The National Advisory Group and Young Executives Organization Spring Leadership Series kicked off May 19 with “How Consumer Behavior Has Changed During COVID,” a presentation from Casey Taylor, vice president of client success for market analyst and consulting firm CivicScience.
Taylor outlined the changes wrought by a year and a half of pandemic lockdowns and safety precautions, and how that has changed purchasing habits – many which will remain long after COVID has passed.
Thanks to the pandemic, the work-at-home trend has entrenched itself as a valid work option, for both employers and workers alike. The pandemic, according to Taylor, has fundamentally altered how we think about the workplace.
Younger employees say that pay cuts are acceptable in exchange for work-from-home opportunities. This makes sense for employers, too. There’s less overhead, making it more affordable. Working from home, predicted Taylor, will become even more prevalent moving forward.
“It will take time,” Taylor said, “but the groundwork is laid already.”
More people working at home will mean fewer people commuting in cars twice a day. C-stores will have to adapt to make up for those morning coffee drinkers brewing at home and making their own breakfasts.
Taylor calls it distancing from car culture. Businesses will need to meet consumers where they are – and that will be at home more often than they were pre-pandemic.
Expect a Big Bump in Travel
One edge c-stores may have in the coming year is in serving the traveling public. After the lockdowns of the past year and restrictions on recreation and travel, more people are ready to get out and do something – even things they normally wouldn’t have done pre-pandemic.
Car travel will have the edge because COVID caution remains, despite relaxed public guidelines. The main fear, Taylor believes, will continue to be shared air, shared breathing space. Travelers will feel safer hopping into an automobile with people they know than expose themselves to dozens of strangers on an airplane and other public modes of transportation.
That will likely mean more people stopping for not only fuel, but beverages, snacks, meals and other incidentals, no matter the distance and time of the trip.
Taylor’s advice to c-store operators? “Capture people within a certain radius who want to get out, have some fun.”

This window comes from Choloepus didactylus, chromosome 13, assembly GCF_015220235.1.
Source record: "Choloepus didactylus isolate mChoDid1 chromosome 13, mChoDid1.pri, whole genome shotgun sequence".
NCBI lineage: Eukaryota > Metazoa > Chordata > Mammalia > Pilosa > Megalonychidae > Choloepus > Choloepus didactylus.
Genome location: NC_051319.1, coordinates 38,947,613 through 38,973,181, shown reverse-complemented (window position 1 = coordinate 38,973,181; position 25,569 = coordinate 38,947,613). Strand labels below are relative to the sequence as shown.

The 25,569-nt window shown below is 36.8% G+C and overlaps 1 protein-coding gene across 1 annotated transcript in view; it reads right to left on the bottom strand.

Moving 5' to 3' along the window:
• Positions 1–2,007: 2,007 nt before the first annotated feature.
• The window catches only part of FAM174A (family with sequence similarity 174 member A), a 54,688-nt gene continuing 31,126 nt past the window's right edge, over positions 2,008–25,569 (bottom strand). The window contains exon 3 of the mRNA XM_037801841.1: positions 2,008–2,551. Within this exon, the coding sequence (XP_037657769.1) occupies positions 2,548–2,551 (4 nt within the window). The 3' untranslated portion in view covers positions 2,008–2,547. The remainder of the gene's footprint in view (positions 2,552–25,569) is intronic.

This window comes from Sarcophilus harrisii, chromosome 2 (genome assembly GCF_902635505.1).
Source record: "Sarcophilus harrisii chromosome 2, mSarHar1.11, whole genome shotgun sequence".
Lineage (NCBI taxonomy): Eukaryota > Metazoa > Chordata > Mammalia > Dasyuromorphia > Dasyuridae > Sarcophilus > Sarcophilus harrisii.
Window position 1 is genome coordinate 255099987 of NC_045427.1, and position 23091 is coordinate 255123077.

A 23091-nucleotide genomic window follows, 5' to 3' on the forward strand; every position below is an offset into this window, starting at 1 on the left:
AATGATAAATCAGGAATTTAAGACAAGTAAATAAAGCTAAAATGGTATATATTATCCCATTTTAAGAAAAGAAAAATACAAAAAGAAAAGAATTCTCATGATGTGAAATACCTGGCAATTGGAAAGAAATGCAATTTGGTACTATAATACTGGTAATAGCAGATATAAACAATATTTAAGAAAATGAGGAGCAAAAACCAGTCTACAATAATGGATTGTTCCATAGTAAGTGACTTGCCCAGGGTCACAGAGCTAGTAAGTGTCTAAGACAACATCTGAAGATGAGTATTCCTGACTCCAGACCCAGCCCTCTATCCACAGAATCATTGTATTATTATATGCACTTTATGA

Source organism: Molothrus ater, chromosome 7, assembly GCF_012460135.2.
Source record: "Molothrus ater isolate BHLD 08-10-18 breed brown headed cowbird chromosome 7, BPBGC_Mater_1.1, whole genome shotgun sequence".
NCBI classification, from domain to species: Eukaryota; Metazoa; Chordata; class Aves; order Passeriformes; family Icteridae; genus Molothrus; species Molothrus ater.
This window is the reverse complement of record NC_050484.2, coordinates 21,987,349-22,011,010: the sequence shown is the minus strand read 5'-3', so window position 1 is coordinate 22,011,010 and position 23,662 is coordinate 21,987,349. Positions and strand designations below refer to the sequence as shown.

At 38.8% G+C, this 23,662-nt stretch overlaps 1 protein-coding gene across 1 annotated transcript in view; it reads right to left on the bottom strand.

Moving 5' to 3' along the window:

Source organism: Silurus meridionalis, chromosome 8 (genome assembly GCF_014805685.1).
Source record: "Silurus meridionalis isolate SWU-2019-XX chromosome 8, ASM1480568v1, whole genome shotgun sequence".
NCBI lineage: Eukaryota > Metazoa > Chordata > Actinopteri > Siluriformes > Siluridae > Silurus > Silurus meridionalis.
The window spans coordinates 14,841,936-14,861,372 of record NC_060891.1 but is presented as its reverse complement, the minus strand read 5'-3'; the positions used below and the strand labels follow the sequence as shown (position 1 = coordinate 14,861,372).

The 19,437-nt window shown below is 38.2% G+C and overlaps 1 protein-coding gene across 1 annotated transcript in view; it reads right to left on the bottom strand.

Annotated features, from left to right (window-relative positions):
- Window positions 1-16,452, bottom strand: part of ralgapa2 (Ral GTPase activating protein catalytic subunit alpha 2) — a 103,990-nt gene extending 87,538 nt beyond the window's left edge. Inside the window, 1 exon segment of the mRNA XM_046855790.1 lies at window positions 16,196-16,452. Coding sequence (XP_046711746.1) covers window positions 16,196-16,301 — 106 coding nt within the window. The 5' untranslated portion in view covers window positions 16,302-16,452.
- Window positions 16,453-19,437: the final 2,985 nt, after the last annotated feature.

For consumers who won’t be traveling very far, convenience stores can take advantage of a renewed sense of local responsibility. The pandemic threatened the livelihoods of small, local businesses. COVID camaraderie has consumers shopping more at locally owned establishments.
Taylor said that stores should ask themselves how they are perceived in the community. “Position yourself locally or as part of the local economy,” he advised. Consumers are more apt now to notice how individual transactions make a difference at the local level
Nearly 7 in 10 consumers under age 35 are comfortable shopping at stores. That’s a plus for the youth-skewed c-store industry. The caveat? Frequent third-party delivery app use has doubled among younger demographics. “It’s not going to change in any capacity,” Taylor cautioned. “It’s not going away.”
The plus with this trend is that customers who like your foodservice will be able to more easily get it. The problem? Third-party delivery services such as Uber Eats and DoorDash will severely cut into your profits.
Taylor underscored an important reality the pandemic has helped create – customers expect to be served where they are. And more often, that will be at home. Plus, the decline of car culture will mean less demand for c-store fuel – and stores will have to find other products to pick up the slack. It may be time for c-stores to initiate their own delivery plans, whether it be for food or merchandise.
Overall, the future for c-store operators may be bright – IF they adapt to the changing market. That’s something the convenience industry has always been good at.
Session No. 2 of the five-part NAG/YEO Spring Leadership Series will address “The Impact of Delivery and Onlline Sales: How do we reach new food customers?” Featured guests for the May 26, 2:00 p.m., event will be Kalen Frese, food service director with Warrenton Oil; Dyson Williams, director of merchandising and foodservice for Dandy Mini Marts Inc.; and Mike Kostyo, senior managing editor and trendologist with Datassential. Register for the free webcast at the NAG Website Spring Leadership Series page.